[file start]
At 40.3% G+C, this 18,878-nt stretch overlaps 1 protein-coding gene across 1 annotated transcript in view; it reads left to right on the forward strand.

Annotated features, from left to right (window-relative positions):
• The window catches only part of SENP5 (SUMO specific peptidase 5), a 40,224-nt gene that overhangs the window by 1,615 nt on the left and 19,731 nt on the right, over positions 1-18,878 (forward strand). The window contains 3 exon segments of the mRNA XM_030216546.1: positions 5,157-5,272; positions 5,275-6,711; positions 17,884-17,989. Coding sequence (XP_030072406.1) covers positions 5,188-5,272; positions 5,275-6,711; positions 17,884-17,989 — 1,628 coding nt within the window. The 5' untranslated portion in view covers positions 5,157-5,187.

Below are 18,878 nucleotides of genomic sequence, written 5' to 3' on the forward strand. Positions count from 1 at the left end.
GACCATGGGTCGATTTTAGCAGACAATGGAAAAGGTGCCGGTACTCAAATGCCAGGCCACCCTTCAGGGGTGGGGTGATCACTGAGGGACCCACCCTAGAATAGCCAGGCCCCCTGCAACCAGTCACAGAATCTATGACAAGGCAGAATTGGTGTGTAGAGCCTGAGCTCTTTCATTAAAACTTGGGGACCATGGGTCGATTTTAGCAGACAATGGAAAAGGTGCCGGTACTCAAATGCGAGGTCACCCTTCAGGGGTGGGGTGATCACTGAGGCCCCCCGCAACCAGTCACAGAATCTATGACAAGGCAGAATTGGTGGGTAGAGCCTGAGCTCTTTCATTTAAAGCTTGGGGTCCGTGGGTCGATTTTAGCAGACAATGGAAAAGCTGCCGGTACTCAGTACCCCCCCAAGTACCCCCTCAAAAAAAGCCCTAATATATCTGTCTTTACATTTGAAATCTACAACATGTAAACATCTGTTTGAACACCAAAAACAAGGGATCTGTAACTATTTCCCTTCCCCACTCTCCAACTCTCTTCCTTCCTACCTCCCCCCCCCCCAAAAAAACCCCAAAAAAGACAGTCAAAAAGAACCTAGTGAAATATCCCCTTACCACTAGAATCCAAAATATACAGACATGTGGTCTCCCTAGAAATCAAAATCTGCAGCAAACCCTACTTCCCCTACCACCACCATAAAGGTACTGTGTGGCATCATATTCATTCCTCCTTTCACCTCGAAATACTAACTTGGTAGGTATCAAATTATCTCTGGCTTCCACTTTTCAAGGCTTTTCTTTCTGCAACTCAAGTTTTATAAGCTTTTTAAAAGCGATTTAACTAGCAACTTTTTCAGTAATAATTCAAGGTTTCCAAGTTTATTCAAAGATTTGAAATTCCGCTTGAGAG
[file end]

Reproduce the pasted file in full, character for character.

At 40.3% G+C, this 18,878-nt stretch overlaps 1 protein-coding gene across 1 annotated transcript in view; it reads left to right on the forward strand.

Annotated features, from left to right (window-relative positions):
• The window catches only part of SENP5 (SUMO specific peptidase 5), a 40,224-nt gene that overhangs the window by 1,615 nt on the left and 19,731 nt on the right, over positions 1-18,878 (forward strand). The window contains 3 exon segments of the mRNA XM_030216546.1: positions 5,157-5,272; positions 5,275-6,711; positions 17,884-17,989. Coding sequence (XP_030072406.1) covers positions 5,188-5,272; positions 5,275-6,711; positions 17,884-17,989 — 1,628 coding nt within the window. The 5' untranslated portion in view covers positions 5,157-5,187.

Below are 18,878 nucleotides of genomic sequence, written 5' to 3' on the forward strand. Positions count from 1 at the left end.
GACCATGGGTCGATTTTAGCAGACAATGGAAAAGGTGCCGGTACTCAAATGCCAGGCCACCCTTCAGGGGTGGGGTGATCACTGAGGGACCCACCCTAGAATAGCCAGGCCCCCTGCAACCAGTCACAGAATCTATGACAAGGCAGAATTGGTGTGTAGAGCCTGAGCTCTTTCATTAAAACTTGGGGACCATGGGTCGATTTTAGCAGACAATGGAAAAGGTGCCGGTACTCAAATGCGAGGTCACCCTTCAGGGGTGGGGTGATCACTGAGGCCCCCCGCAACCAGTCACAGAATCTATGACAAGGCAGAATTGGTGGGTAGAGCCTGAGCTCTTTCATTTAAAGCTTGGGGTCCGTGGGTCGATTTTAGCAGACAATGGAAAAGCTGCCGGTACTCAGTACCCCCCCAAGTACCCCCTCAAAAAAAGCCCTAATATATCTGTCTTTACATTTGAAATCTACAACATGTAAACATCTGTTTGAACACCAAAAACAAGGGATCTGTAACTATTTCCCTTCCCCACTCTCCAACTCTCTTCCTTCCTACCTCCCCCCCCCCCAAAAAAACCCCAAAAAAGACAGTCAAAAAGAACCTAGTGAAATATCCCCTTACCACTAGAATCCAAAATATACAGACATGTGGTCTCCCTAGAAATCAAAATCTGCAGCAAACCCTACTTCCCCTACCACCACCATAAAGGTACTGTGTGGCATCATATTCATTCCTCCTTTCACCTCGAAATACTAACTTGGTAGGTATCAAATTATCTCTGGCTTCCACTTTTCAAGGCTTTTCTTTCTGCAACTCAAGTTTTATAAGCTTTTTAAAAGCGATTTAACTAGCAACTTTTTCAGTAATAATTCAAGGTTTCCAAGTTTATTCAAAGATTTGAAATTCCGCTTGAGAG